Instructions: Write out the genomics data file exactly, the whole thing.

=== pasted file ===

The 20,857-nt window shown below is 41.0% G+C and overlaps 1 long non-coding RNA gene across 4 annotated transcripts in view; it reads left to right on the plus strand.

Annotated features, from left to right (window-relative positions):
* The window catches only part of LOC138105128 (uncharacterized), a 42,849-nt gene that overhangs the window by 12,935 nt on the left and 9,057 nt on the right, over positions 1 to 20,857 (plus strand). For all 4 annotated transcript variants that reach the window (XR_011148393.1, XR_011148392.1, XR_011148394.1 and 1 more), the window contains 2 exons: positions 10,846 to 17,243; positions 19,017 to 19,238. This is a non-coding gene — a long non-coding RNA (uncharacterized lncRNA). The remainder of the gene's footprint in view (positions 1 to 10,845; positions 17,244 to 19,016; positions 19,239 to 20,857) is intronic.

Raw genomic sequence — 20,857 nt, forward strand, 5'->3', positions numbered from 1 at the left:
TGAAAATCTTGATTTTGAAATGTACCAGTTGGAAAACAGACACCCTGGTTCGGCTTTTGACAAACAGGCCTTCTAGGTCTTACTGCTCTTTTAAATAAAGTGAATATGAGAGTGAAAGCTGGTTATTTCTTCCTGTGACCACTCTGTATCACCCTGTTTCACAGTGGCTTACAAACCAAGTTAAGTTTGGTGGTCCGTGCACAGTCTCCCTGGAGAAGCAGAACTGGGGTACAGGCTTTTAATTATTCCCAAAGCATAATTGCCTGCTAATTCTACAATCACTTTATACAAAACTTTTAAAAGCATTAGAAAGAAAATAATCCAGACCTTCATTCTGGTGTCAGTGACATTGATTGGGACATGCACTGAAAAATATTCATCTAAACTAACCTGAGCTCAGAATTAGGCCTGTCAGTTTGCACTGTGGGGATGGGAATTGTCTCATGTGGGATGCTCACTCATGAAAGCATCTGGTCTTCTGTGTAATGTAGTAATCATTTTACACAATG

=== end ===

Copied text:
The 20,857-nt window shown below is 41.0% G+C and overlaps 1 long non-coding RNA gene across 4 annotated transcripts in view; it reads left to right on the plus strand.

Annotated features, from left to right (window-relative positions):
* The window catches only part of LOC138105128 (uncharacterized), a 42,849-nt gene that overhangs the window by 12,935 nt on the left and 9,057 nt on the right, over positions 1 to 20,857 (plus strand). For all 4 annotated transcript variants that reach the window (XR_011148393.1, XR_011148392.1, XR_011148394.1 and 1 more), the window contains 2 exons: positions 10,846 to 17,243; positions 19,017 to 19,238. This is a non-coding gene — a long non-coding RNA (uncharacterized lncRNA). The remainder of the gene's footprint in view (positions 1 to 10,845; positions 17,244 to 19,016; positions 19,239 to 20,857) is intronic.

Raw genomic sequence — 20,857 nt, forward strand, 5'->3', positions numbered from 1 at the left:
TGAAAATCTTGATTTTGAAATGTACCAGTTGGAAAACAGACACCCTGGTTCGGCTTTTGACAAACAGGCCTTCTAGGTCTTACTGCTCTTTTAAATAAAGTGAATATGAGAGTGAAAGCTGGTTATTTCTTCCTGTGACCACTCTGTATCACCCTGTTTCACAGTGGCTTACAAACCAAGTTAAGTTTGGTGGTCCGTGCACAGTCTCCCTGGAGAAGCAGAACTGGGGTACAGGCTTTTAATTATTCCCAAAGCATAATTGCCTGCTAATTCTACAATCACTTTATACAAAACTTTTAAAAGCATTAGAAAGAAAATAATCCAGACCTTCATTCTGGTGTCAGTGACATTGATTGGGACATGCACTGAAAAATATTCATCTAAACTAACCTGAGCTCAGAATTAGGCCTGTCAGTTTGCACTGTGGGGATGGGAATTGTCTCATGTGGGATGCTCACTCATGAAAGCATCTGGTCTTCTGTGTAATGTAGTAATCATTTTACACAATG